I need to print bar code labels - what are the options ?
Generally, there are two main approaches to producing your own bar
a. Using office printers
Buying an "off the shelf" bar code labelling and printing
package that can run on your office PC, along with your existing
dot matrix, ink jet or laser printer, is a viable option for many.
The principal benefit of this approach is the relatively low initial
However, you may need to consider the following issues:
» You will need to load the printer with label stationery
so, unless you dedicate a printer to the labelling task, other printing
must be suspended.
» You are generally limited to paper labels, not ideal if
you need robust and scratch-resistant labels.
» Printing one label may waste blank labels, particularly
with laser printers. This approach is therefore less suitable if
you are likely to require varying quantities of labels "on
» Labels for office printers are often of the permanent adhesive
type, which may not be ideal for all applications.
» Dot matrix printing of bar codes requires some care. Because
each bar is made up of dots, it is not always possible to produce
the dead straight dark edges that bar code readers generally require.
However, with care it is possible to produce readable codes on even
a 9-pin dot matrix printer. 24-pin printers give better results.
» Ink jet printers can suffer from similar problems as dot
matrix printers. Problems arise especially when printing on absorbent
paper as the ink can spread on the page causing the edges of the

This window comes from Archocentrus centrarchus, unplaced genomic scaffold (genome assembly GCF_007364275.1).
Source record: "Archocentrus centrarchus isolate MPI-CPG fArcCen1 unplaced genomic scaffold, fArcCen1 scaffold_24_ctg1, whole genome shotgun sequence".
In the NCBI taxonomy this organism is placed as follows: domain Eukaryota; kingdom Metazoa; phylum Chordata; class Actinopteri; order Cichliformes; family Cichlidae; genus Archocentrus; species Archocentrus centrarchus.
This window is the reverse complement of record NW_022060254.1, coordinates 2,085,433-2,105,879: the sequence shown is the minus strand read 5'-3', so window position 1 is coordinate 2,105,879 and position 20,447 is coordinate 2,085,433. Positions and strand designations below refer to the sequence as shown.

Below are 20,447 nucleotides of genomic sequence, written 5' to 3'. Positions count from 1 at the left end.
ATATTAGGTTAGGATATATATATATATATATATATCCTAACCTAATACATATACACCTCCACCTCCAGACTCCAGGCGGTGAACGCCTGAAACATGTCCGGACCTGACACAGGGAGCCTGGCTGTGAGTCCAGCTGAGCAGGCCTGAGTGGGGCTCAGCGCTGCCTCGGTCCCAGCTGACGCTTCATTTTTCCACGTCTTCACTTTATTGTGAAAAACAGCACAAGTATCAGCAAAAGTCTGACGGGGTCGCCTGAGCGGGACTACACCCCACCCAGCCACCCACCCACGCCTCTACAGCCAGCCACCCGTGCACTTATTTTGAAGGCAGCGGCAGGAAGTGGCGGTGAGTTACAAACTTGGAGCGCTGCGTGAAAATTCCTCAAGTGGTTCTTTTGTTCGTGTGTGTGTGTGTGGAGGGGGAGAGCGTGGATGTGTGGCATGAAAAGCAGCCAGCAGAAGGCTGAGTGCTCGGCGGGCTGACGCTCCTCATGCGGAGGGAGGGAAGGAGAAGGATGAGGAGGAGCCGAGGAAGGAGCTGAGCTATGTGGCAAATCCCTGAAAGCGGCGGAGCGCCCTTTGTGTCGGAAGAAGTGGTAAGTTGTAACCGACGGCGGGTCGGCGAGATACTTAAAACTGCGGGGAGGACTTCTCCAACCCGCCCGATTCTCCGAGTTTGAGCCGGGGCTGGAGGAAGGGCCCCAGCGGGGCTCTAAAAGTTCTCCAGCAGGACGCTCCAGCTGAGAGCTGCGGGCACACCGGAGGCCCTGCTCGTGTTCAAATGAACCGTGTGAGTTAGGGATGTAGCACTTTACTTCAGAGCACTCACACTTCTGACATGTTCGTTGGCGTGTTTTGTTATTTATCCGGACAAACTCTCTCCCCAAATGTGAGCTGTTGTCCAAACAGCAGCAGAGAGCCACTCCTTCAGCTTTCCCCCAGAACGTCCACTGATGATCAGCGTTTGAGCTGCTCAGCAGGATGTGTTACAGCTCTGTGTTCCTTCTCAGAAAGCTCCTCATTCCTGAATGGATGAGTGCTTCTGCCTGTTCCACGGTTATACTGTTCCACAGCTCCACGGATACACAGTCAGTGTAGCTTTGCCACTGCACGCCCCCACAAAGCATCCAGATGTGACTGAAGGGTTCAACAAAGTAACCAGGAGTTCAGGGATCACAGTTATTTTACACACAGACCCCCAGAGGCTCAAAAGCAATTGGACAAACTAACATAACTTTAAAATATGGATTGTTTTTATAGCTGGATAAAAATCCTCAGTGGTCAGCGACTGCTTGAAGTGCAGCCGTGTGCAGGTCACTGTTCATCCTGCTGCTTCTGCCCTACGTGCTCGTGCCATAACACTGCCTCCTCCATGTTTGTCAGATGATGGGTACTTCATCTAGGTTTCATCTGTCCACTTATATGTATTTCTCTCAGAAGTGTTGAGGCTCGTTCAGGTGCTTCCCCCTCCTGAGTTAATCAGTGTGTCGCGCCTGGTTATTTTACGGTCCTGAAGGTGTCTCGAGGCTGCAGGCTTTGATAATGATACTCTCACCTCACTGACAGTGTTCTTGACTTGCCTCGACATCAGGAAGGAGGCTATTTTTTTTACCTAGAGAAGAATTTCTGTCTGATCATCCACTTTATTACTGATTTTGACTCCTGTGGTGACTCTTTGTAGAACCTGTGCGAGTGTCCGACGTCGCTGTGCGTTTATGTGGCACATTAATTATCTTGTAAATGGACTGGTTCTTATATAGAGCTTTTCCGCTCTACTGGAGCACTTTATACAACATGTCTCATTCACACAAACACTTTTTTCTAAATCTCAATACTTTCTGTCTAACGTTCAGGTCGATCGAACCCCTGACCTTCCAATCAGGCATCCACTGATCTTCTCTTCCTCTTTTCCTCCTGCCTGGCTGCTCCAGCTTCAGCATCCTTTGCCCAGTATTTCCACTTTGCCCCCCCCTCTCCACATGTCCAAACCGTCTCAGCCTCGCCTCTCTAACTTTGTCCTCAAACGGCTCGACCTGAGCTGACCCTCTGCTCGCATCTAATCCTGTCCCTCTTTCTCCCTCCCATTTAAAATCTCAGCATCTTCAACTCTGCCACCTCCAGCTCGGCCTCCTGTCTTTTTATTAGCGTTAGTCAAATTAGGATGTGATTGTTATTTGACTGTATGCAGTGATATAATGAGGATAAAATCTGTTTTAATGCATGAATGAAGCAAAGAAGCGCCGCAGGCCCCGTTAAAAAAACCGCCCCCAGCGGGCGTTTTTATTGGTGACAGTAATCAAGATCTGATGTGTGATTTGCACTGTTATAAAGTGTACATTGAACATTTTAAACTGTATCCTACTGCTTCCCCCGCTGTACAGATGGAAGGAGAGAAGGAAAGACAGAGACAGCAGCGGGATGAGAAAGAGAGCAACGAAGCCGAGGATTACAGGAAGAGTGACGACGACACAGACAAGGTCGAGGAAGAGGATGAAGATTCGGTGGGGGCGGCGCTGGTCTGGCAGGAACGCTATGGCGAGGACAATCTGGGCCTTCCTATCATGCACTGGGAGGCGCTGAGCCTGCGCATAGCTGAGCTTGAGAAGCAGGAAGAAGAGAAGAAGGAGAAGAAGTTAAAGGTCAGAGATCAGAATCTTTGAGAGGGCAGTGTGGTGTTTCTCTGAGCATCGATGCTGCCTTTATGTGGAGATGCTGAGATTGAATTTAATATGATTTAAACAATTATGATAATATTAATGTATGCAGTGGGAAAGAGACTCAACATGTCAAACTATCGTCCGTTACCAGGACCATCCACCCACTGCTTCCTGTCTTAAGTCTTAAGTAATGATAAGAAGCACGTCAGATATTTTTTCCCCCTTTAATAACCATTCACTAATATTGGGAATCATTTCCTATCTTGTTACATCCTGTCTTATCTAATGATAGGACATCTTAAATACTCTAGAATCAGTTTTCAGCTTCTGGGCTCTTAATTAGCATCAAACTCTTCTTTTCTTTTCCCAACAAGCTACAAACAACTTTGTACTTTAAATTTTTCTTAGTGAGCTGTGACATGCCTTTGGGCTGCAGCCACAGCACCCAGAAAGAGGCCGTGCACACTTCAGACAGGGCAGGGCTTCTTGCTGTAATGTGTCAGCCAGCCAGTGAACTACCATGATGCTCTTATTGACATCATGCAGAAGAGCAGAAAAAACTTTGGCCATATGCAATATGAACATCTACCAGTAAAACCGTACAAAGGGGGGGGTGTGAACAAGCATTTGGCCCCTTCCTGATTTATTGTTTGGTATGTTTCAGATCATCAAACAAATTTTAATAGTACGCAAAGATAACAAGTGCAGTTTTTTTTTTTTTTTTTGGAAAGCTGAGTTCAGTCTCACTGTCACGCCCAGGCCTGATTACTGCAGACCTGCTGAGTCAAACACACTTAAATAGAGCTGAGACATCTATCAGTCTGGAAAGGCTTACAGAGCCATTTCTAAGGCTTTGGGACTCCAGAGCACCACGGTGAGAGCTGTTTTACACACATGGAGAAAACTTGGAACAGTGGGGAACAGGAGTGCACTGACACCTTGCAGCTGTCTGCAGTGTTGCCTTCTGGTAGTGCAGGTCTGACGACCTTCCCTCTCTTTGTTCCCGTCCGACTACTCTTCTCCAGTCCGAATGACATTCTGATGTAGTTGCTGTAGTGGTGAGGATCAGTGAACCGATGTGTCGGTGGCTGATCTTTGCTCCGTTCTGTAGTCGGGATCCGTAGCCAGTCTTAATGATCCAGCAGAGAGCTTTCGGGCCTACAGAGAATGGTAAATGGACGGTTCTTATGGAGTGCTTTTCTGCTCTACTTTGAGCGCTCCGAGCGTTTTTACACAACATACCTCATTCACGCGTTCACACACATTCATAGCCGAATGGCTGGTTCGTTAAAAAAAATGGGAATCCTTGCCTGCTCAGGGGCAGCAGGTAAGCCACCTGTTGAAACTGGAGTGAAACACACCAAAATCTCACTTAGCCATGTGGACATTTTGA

bars to be blurred.
» Beware also that worn printer ribbons, damaged pins and
low ink/toner are common causes of badly printed and unreadable
b. Using "on demand" thermal transfer printers
These are special printers designed to print bar codes (and other
data) onto labels or tags supplied in rolls. Most thermal transfer
printers can print onto a variety of label types of differing sizes
and materials. It is usually possible to find a label type that
meets a given need. Other benefits provided by thermal transfer
» On demand printing, giving the precise number of labels
you need at a given time without wastage.
» When used with suitable label stock and ribbons, thermal
transfer printers can produce very durable, scratch-resistant labels.
» Thermal transfer printers normally produce very high quality
bar codes of good definition.
» Speed; these printers can print labels very fast, often
up to 26cms of label material per second, making them ideal for
high volume applications.
The biggest downside to thermal transfer printers is the higher
initial cost. Because these are specialist printers that are not
made in the same mass produced quantities as office printers, they
do cost more. However, it is often worth considering the overall
running cost, in terms of cost per label, over the expected payback
period. The higher initial cost can often be significantly offset
by a lower overall cost per label. When volume label production
is required, thermal transfer is usually the best and most cost-effective
If you choose thermal transfer printing, you will also need to consider